What to expect at an Autocross
During the day you will of course get to drive your car through the course, usually 6-8 times. Most regions give 6 runs per heat. You’ll also be required to help work, either at a corner, the registration table, the grid, timing truck,or other position. If you are new to the sport you’ll be teamed up with some veterans, so don’t fret what position you work. You’ll also have ample opportunity to get to know other drivers, hang out with friends, ask questions to other competitors, compare cars, swap stories, and have a fun day outside!
At registration you will choose or be assigned a car number. It is helpful to know your car’s class, although other participants may be able to help you class your car. You must indicate your car number and class on your car so that event officials can read it from a distance. You will also be assigned a ‘work assignment.’ Course working is the most common work assignment, because it takes many people to keep the course ready for the cars.
After registration, your car will need to pass a brief technical inspection. The tech inspector will visually check over your car for any loose suspension items, excessively worn tires, leaking fluids, loose interior items, or other potential hazards. The tech inspector will also check your safety equipment: the car should have seat belts, and you will be needing a helmet. Loaner helmets are often available.
Before you run, make it a point to walk the course, preferably several times. In an autocross, you do not get a practice run, so the more familiar you are with the course, the better your initial run will be. You will get three runs, sometimes more. Generally the number of runs is announced at the driver’s meeting before the event begins.
Course Working & Volunteering
No one at an autocross is getting paid to do their job or be there, so every event requires that everyone help to keep things happening. We require that if you are there to drive, then you will take a turn working or doing some task during the day. It’s only fair, as there are a lot of folks that spend a lot of their time to get an autocross scheduled and setup and running, and none of it is ever paid by any one or any company. (If we were paid, we’d be doing this 7 days a week!)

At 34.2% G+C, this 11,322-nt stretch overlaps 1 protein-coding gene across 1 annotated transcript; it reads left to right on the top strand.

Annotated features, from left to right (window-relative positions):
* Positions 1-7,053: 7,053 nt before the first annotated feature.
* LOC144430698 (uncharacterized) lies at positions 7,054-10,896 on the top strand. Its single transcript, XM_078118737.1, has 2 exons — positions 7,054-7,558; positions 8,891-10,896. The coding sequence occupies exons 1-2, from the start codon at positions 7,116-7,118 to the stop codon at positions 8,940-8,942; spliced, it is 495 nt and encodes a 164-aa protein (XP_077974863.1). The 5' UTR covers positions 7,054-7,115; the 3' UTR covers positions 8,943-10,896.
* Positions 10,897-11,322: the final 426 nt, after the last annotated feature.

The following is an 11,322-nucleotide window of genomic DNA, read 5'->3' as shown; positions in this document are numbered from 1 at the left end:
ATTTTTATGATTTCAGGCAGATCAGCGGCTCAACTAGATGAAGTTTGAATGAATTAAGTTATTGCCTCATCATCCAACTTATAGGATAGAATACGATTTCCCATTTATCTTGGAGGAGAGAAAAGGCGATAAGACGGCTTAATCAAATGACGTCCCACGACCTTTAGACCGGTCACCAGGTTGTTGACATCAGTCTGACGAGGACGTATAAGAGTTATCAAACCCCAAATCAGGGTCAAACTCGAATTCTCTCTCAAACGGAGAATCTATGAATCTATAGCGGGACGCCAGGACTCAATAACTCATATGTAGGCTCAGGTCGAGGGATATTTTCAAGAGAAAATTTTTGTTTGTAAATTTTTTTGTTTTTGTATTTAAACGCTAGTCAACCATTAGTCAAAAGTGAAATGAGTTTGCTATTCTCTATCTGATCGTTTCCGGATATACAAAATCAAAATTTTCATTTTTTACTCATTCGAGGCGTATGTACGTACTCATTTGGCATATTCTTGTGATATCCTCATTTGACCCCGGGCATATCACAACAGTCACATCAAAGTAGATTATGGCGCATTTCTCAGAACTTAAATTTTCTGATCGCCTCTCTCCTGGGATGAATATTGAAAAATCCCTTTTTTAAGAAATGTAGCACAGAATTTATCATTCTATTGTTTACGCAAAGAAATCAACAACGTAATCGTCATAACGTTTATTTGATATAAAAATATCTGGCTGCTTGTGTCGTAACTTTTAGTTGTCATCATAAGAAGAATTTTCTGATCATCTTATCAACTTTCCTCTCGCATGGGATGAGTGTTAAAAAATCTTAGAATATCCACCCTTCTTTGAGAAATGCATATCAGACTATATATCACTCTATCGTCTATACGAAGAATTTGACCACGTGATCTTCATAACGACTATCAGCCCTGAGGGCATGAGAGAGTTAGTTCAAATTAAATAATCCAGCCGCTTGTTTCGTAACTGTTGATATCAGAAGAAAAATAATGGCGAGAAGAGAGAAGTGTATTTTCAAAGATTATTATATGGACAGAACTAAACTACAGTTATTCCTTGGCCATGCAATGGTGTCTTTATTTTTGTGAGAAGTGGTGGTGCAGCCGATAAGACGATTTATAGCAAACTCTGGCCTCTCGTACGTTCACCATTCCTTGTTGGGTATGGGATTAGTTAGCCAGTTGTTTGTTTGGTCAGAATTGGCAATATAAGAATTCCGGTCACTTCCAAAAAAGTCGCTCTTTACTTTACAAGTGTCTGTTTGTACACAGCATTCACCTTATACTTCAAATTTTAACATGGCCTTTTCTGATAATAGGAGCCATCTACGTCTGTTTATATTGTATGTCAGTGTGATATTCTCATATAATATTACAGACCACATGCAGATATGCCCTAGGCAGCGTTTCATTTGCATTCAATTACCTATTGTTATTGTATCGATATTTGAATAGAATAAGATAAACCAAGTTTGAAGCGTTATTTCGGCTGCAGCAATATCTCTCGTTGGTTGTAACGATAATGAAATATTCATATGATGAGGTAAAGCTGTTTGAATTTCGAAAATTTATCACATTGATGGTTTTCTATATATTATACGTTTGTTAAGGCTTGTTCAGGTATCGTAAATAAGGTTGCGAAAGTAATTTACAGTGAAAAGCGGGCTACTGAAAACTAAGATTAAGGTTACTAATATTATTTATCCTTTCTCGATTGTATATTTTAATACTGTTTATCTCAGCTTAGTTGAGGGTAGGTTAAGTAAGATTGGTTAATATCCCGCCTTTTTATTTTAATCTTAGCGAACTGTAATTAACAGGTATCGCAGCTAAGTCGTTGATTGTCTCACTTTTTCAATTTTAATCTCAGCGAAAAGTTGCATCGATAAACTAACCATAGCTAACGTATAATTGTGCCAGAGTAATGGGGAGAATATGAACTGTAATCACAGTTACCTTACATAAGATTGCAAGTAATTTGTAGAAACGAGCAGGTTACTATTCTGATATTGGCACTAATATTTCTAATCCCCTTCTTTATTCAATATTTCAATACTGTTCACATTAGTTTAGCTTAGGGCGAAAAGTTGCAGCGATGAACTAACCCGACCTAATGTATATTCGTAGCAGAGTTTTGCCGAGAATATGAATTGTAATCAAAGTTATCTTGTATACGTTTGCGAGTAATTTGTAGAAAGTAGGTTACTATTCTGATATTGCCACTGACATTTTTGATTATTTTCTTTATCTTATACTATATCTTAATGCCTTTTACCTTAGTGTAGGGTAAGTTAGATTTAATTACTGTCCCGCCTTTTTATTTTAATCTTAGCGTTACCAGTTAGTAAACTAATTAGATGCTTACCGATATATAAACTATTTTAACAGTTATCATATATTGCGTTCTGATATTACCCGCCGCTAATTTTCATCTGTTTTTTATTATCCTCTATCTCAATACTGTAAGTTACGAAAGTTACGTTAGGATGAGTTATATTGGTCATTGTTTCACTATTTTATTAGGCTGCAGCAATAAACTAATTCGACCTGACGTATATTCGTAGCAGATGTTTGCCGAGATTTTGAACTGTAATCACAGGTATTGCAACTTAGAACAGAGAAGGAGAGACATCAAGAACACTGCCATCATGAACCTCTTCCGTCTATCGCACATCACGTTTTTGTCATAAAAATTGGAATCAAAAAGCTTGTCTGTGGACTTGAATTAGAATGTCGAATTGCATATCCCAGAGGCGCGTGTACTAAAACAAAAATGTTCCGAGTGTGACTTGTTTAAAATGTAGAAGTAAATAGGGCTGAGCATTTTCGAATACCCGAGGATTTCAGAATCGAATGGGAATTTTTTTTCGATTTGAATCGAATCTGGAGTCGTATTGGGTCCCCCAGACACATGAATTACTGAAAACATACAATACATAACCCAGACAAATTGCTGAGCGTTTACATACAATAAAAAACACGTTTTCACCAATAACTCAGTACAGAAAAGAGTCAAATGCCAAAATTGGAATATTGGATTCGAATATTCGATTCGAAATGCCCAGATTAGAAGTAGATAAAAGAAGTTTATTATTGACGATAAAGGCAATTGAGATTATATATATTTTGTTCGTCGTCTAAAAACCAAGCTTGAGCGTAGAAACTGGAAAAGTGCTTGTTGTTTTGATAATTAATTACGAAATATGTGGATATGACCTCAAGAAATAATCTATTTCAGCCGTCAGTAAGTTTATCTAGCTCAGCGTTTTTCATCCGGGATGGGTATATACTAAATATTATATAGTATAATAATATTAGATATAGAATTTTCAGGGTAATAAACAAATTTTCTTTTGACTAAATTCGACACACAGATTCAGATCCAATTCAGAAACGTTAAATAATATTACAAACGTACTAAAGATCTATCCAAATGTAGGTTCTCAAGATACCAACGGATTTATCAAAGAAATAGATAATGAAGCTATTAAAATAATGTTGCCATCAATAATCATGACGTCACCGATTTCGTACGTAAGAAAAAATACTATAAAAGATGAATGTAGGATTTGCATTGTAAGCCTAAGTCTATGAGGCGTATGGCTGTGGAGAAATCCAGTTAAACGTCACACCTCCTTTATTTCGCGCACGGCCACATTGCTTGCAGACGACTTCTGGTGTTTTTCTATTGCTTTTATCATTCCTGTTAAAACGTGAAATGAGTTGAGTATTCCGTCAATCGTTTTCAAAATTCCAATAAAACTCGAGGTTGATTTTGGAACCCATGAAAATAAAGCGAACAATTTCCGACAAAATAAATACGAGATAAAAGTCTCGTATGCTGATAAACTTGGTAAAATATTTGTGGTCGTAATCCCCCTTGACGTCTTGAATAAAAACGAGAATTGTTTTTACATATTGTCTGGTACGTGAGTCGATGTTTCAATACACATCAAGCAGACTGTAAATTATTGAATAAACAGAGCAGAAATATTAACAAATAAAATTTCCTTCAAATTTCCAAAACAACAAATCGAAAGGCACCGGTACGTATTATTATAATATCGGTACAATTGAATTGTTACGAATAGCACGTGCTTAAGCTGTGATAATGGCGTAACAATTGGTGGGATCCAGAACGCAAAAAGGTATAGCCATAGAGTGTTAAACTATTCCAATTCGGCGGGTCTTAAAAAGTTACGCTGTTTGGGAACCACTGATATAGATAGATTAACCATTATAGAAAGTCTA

Generally, when you register at the event, you will be asked or assigned to work at one of several stations during one of the heats you aren’t driving: on a corner (flagging cars, fixing downed cones) , at the registration desk, in the timing/scoring truck, announcing, watch the start line, coordinate cars in the grid, teching cars, etc. We also need help with morning setup or after-event take-down. If you are an earlybird, help with setup, as it will get the event started sooner. If you arrive later, help put things back in the truck (and of course get your trophy!).
Without the help of everyone there, our autocross could come to a standstill. Even if you’re at your first event, ask what you can do to help and someone will gladly explain how the event works and make sure you feel welcome.
Running the Course
There are many schools of thought over what to do for your first run. However, the most important thing for a novice to do is to try not to get lost. The course moves a lot faster in a car than it does at walking speed, so try to keep yourself prepared by looking ahead as far as possible. On your subsequent runs, you can increase your speed, but it is most important to be smooth and maintain control. If your car has street tires, they will make noise as you corner, but a constant howl likely means you’re exceeding their stopping/turning/braking capabilities. Lots of tail sliding, burnouts, and e-brake turns may look cool, but it’s not the fastest way through the course. You don’t want to wrestle the car, because your car will react better to smooth inputs. Unlike World Rally or ice-racing, you can use the available surface traction to your advantage, so you want to try to avoid sliding when you can. Don’t get stressed about your time, you’re there to have fun!
Hopefully your time improves with each subsequent run, if not, help is all around you: Don’t be afraid to identify yourself as a novice, autocrossers are a friendly & helpful bunch who want to share their love of their hobby with you. We want you to enjoy yourself so that you will come back and see us again and again!